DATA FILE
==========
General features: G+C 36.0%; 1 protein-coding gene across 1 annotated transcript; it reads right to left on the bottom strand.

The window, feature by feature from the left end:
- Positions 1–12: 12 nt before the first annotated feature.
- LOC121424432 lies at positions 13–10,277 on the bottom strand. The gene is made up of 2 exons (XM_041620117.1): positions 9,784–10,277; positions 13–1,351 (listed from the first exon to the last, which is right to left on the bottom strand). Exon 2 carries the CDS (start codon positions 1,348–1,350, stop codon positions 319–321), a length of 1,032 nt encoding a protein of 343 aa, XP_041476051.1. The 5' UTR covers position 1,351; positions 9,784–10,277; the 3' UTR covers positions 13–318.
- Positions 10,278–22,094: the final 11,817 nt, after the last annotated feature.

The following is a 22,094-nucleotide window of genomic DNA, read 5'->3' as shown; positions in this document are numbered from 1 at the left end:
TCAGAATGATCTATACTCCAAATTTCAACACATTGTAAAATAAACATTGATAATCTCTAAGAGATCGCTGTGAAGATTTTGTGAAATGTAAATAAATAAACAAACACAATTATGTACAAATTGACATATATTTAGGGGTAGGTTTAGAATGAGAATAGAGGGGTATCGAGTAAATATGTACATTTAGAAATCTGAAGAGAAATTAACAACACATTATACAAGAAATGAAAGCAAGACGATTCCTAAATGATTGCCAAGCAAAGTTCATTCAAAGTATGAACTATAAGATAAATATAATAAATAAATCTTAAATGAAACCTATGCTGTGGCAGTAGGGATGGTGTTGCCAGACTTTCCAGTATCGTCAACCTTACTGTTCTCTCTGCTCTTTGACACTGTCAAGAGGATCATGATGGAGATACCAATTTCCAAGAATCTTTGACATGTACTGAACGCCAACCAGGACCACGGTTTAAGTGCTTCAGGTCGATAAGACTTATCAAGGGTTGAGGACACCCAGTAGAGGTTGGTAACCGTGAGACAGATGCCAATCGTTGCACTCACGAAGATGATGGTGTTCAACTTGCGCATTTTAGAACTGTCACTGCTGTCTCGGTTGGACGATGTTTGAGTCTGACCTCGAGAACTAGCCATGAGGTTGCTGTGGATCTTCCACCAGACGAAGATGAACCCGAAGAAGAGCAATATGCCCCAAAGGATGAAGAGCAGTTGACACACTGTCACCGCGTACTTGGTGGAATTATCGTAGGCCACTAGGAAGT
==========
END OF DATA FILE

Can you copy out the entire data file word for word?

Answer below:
General features: G+C 36.0%; 1 protein-coding gene across 1 annotated transcript; it reads right to left on the bottom strand.

The window, feature by feature from the left end:
- Positions 1–12: 12 nt before the first annotated feature.
- LOC121424432 lies at positions 13–10,277 on the bottom strand. The gene is made up of 2 exons (XM_041620117.1): positions 9,784–10,277; positions 13–1,351 (listed from the first exon to the last, which is right to left on the bottom strand). Exon 2 carries the CDS (start codon positions 1,348–1,350, stop codon positions 319–321), a length of 1,032 nt encoding a protein of 343 aa, XP_041476051.1. The 5' UTR covers position 1,351; positions 9,784–10,277; the 3' UTR covers positions 13–318.
- Positions 10,278–22,094: the final 11,817 nt, after the last annotated feature.

The following is a 22,094-nucleotide window of genomic DNA, read 5'->3' as shown; positions in this document are numbered from 1 at the left end:
TCAGAATGATCTATACTCCAAATTTCAACACATTGTAAAATAAACATTGATAATCTCTAAGAGATCGCTGTGAAGATTTTGTGAAATGTAAATAAATAAACAAACACAATTATGTACAAATTGACATATATTTAGGGGTAGGTTTAGAATGAGAATAGAGGGGTATCGAGTAAATATGTACATTTAGAAATCTGAAGAGAAATTAACAACACATTATACAAGAAATGAAAGCAAGACGATTCCTAAATGATTGCCAAGCAAAGTTCATTCAAAGTATGAACTATAAGATAAATATAATAAATAAATCTTAAATGAAACCTATGCTGTGGCAGTAGGGATGGTGTTGCCAGACTTTCCAGTATCGTCAACCTTACTGTTCTCTCTGCTCTTTGACACTGTCAAGAGGATCATGATGGAGATACCAATTTCCAAGAATCTTTGACATGTACTGAACGCCAACCAGGACCACGGTTTAAGTGCTTCAGGTCGATAAGACTTATCAAGGGTTGAGGACACCCAGTAGAGGTTGGTAACCGTGAGACAGATGCCAATCGTTGCACTCACGAAGATGATGGTGTTCAACTTGCGCATTTTAGAACTGTCACTGCTGTCTCGGTTGGACGATGTTTGAGTCTGACCTCGAGAACTAGCCATGAGGTTGCTGTGGATCTTCCACCAGACGAAGATGAACCCGAAGAAGAGCAATATGCCCCAAAGGATGAAGAGCAGTTGACACACTGTCACCGCGTACTTGGTGGAATTATCGTAGGCCACTAGGAAGT